Prescription Drugs that Can Get You Arrested for DUI
Here’s something not many people know: they can be arrested for DUI (driving under the influence) while taking legal drugs. The use of legal drugs, including over-the-counter medications and prescription drugs, can result in a DUI arrest (and eventual conviction), just like any alcohol-related DUI.
To ensure safety on the road, state legislatures are doing everything in their power to prevent impaired driving. That said, even if you are taking medications legally, you can still be arrested for DUI if your driving is impaired in any way. When arrested for DUI on legal drugs, you will need the help of a competent and experienced DUI defense lawyer.
The Lowdown on Prescription Medication DUI
Many people associate DUI with being impaired by alcohol alone. However, you can still be convicted of a DUI if you are under the influence of drugs, including prescription medications. Some states have a per se drug DUI rule. For instance, you cannot drive if you have a specific concentration of controlled substance in your system.
However, even if the substance in your system is less than the legal limit, you can still get a DUI if the arresting officer believes you are impaired by alcohol or other substances. Prescription medication DUIs are often based on impairment rather than the concentration of the prescription drugs in your system.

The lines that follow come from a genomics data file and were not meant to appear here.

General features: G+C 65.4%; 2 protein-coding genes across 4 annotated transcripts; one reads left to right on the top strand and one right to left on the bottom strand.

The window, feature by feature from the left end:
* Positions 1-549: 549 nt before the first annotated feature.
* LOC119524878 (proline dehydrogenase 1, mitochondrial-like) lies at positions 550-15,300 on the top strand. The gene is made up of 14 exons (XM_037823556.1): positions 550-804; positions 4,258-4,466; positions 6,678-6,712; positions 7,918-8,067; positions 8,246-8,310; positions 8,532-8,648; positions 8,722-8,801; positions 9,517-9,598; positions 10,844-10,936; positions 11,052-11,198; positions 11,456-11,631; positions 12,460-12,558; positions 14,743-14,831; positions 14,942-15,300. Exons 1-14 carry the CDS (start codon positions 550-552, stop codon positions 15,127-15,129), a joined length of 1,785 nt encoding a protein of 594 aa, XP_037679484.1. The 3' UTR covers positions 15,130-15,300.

Prescription medications can include pain, cough, anxiety, and other commonly prescribed medications. Said substances are often not detected by a breathalyzer but can be detected in the blood (which can be drawn if an officer has reason to believe that you are impaired).
Unfortunately, many North Carolina residents don’t realize that some prescribed medications can impair them. Many also have the misconception that if the medicine is prescribed to them by a doctor, it will suffice as a DUI defense. However, such is not always the case.
How Courts View DUI by Medical Impairment
If you are charged with DUI due to prescribed medication, the prosecutor has the burden of proving that there was an impairing substance in your system and such substance caused you to be “appreciably impaired.” When it comes to sentencing and punishment, they are not dealt with differently than alcohol-related DUIs.
If you are taking prescribed medication, it is recommended that you talk to your doctor about the possible side effects of taking the medication. You need to also check if it is safe for you to operate a vehicle while taking the prescribed medications. If not, look for other transportation arrangements.